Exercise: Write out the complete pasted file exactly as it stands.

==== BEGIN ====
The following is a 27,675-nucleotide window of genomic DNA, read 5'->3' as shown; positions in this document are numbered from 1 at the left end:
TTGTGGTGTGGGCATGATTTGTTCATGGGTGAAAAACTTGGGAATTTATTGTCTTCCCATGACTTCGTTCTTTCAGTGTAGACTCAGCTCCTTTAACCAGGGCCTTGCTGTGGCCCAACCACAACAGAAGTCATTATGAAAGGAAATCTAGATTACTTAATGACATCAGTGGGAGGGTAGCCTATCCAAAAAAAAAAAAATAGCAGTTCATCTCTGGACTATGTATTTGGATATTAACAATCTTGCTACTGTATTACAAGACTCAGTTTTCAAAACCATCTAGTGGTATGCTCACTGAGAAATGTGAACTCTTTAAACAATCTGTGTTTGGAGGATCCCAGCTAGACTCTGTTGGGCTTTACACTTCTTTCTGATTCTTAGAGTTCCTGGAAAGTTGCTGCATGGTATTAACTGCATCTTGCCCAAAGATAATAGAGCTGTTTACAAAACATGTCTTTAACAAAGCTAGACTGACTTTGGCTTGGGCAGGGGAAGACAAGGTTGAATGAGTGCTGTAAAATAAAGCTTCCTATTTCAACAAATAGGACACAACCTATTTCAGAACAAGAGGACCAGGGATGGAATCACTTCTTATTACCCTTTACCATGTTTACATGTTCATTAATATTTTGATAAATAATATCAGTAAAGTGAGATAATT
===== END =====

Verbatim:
The following is a 27,675-nucleotide window of genomic DNA, read 5'->3' as shown; positions in this document are numbered from 1 at the left end:
TTGTGGTGTGGGCATGATTTGTTCATGGGTGAAAAACTTGGGAATTTATTGTCTTCCCATGACTTCGTTCTTTCAGTGTAGACTCAGCTCCTTTAACCAGGGCCTTGCTGTGGCCCAACCACAACAGAAGTCATTATGAAAGGAAATCTAGATTACTTAATGACATCAGTGGGAGGGTAGCCTATCCAAAAAAAAAAAAATAGCAGTTCATCTCTGGACTATGTATTTGGATATTAACAATCTTGCTACTGTATTACAAGACTCAGTTTTCAAAACCATCTAGTGGTATGCTCACTGAGAAATGTGAACTCTTTAAACAATCTGTGTTTGGAGGATCCCAGCTAGACTCTGTTGGGCTTTACACTTCTTTCTGATTCTTAGAGTTCCTGGAAAGTTGCTGCATGGTATTAACTGCATCTTGCCCAAAGATAATAGAGCTGTTTACAAAACATGTCTTTAACAAAGCTAGACTGACTTTGGCTTGGGCAGGGGAAGACAAGGTTGAATGAGTGCTGTAAAATAAAGCTTCCTATTTCAACAAATAGGACACAACCTATTTCAGAACAAGAGGACCAGGGATGGAATCACTTCTTATTACCCTTTACCATGTTTACATGTTCATTAATATTTTGATAAATAATATCAGTAAAGTGAGATAATT